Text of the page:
It all started with desire.
The Methodist movement began with the alluring, impassioned, desperate desire to be holy, to get close to God in an intimate way. And in a way that the local parish church wasn’t providing.
Public worship was not really intended to foster holiness or intimacy with God. The importance of Sunday morning worship has to do with public, corporate expressions of faith and adoration. You stand and sing alongside your peers; you pray with your friends and family; you encounter God in the sharing of Communion, side by side at the altar rail.
But it’s hard to find intimate moments with God in that hour of worship, and even harder to foster the kind of relationships with others that will sustain one during the week. And this hour is certainly not enough to form one in holiness, or to make one a true disciple, someone who actually follows the way of Jesus in this life.
For John Wesley and the early Methodists, this desire was primarily fostered in society meetings.
Society meetings are a thing of the past for the UMC. So is a desire for holiness. The UMC no longer even seeks this as a goal. Instead, we focus our attention on the Sunday morning worship service, where we spend most of our creative energy. Unfortunately, as our culture rapidly shifts away from viewing weekly church attendance as a worthy endeavor, our efforts may largely be a losing venture.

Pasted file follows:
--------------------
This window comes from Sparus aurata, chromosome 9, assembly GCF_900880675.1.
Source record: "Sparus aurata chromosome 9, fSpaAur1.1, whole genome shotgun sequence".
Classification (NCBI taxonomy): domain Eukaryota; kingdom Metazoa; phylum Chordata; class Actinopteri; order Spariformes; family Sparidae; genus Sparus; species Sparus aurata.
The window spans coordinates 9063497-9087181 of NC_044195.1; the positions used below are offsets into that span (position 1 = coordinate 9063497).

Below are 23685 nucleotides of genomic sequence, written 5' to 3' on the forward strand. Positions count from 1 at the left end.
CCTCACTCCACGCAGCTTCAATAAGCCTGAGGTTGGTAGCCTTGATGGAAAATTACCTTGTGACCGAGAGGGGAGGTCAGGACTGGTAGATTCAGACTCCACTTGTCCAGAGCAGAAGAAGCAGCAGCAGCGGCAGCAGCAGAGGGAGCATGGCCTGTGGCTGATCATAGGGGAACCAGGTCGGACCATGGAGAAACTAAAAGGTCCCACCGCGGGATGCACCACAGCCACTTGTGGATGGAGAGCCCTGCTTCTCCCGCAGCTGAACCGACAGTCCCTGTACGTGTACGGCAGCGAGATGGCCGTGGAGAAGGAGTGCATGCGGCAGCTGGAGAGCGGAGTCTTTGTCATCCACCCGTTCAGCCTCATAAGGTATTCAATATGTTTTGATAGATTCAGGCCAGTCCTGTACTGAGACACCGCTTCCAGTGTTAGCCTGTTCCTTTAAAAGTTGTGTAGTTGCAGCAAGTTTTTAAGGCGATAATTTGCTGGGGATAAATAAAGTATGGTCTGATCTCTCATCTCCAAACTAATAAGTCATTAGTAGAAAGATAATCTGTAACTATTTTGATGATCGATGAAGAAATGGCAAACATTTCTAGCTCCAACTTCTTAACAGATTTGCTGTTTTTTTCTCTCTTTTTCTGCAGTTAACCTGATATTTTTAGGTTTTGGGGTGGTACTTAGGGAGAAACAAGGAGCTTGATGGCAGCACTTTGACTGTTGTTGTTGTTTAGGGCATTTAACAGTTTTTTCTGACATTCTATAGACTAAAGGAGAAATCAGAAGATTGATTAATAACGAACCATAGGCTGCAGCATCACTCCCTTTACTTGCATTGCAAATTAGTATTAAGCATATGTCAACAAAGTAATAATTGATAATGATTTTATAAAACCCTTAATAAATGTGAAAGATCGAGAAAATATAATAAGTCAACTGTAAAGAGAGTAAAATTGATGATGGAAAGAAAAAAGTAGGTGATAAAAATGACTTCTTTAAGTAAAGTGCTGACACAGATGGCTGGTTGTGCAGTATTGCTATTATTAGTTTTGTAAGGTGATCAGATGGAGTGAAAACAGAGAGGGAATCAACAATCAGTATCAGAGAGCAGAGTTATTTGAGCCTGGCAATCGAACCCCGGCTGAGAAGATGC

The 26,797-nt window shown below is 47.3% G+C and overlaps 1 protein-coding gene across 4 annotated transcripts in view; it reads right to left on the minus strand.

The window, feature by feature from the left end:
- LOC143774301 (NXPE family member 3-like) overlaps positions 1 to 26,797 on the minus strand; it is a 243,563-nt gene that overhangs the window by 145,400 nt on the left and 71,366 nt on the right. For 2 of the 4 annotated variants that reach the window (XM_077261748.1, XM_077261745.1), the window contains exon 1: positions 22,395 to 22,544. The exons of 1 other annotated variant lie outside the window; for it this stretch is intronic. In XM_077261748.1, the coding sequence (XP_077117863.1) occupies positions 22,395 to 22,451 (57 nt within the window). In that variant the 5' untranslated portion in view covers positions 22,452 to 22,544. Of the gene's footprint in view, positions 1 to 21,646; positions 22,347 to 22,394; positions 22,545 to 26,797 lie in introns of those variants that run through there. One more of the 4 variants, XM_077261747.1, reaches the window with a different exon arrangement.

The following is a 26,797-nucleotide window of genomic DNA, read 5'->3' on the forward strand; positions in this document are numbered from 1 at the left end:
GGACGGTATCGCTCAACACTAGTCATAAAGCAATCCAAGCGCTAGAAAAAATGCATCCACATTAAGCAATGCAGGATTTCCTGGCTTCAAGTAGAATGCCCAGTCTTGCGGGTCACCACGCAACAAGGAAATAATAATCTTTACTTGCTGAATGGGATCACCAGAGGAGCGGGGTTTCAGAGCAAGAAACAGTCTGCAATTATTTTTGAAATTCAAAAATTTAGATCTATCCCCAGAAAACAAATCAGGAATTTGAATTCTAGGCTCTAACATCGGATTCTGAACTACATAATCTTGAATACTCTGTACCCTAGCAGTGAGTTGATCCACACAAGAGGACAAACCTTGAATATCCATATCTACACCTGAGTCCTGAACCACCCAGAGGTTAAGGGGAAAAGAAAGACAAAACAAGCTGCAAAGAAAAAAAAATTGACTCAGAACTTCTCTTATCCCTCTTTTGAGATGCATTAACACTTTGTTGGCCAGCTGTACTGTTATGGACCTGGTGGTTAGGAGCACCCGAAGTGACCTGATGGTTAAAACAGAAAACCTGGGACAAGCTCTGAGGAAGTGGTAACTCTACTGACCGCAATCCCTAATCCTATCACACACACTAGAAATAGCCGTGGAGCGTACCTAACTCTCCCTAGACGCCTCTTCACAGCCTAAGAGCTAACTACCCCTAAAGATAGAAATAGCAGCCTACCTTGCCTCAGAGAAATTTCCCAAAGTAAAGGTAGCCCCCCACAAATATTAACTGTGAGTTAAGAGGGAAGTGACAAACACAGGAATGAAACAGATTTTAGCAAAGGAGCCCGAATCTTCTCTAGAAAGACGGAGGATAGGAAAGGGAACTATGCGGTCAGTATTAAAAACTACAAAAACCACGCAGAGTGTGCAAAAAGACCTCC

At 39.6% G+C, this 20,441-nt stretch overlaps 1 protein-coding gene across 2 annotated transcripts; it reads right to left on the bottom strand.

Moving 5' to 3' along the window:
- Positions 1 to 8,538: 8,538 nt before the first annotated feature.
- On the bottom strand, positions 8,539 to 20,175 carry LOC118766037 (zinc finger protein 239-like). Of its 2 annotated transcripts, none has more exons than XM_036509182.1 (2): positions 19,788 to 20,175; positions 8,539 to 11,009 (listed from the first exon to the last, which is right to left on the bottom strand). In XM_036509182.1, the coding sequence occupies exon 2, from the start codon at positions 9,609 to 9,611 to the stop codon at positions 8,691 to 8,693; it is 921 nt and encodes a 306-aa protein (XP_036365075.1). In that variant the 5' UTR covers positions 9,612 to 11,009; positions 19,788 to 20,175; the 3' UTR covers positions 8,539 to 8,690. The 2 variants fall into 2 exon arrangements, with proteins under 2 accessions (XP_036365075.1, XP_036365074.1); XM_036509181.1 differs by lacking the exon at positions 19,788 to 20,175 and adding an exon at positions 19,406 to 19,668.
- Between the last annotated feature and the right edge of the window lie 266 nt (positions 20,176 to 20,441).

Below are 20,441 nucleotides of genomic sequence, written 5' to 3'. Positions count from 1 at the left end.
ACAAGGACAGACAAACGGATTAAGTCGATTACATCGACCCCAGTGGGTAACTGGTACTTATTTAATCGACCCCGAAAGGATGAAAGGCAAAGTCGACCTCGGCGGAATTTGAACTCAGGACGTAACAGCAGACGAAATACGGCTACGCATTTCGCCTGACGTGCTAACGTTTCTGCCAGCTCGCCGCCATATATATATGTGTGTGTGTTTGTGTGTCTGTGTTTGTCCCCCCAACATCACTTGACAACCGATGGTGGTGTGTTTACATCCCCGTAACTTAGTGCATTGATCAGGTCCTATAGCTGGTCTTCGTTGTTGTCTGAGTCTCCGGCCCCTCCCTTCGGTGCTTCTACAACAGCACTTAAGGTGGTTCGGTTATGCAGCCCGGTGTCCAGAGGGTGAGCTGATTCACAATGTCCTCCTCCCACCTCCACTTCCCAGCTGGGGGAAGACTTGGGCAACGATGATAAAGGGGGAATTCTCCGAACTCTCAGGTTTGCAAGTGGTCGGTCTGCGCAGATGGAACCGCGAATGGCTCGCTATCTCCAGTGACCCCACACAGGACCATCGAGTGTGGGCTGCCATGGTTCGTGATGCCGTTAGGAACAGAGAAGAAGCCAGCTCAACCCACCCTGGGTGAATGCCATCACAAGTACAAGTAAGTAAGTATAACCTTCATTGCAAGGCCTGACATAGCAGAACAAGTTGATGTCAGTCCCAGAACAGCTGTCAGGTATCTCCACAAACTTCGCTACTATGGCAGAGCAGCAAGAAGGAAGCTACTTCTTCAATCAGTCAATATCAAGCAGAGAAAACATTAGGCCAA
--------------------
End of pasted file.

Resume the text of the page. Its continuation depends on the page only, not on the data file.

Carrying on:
But John Wesley wanted to stir up desire for holiness. So he organized societies. The only requirement to become a member of one of these societies was “a desire to flee from the wrath to come and to be saved from (one’s) sins,” a “desire for holiness of heart and life.”
Wesley did not invent the religious society. Societies sprang up in England in the latter half of the seventeenth century as the result of a craving to go deeper in one’s faith. Dr. Anthony Horneck appears to have been the first to create a society in 1670, when he pulled together a small group of lay persons who had a zeal for “real holiness of heart and life.” These early societies met once a week, with a Church of England priest at the head, to read some Scripture, pray, and have some spiritual conversation. They also agreed to put sixpence in the box every week, which would then be distributed to the poor.
Rules from a different religious society, drawn up by a Dr. Woodward from around the same time period, included the stipulation that members themselves had to be faithful members of the Church of England. Members were warned that, after four unexplained absences from society meetings, they would be expelled. Two stewards were also appointed in order to handle the finances, and to lead the meeting if a priest was unavailable.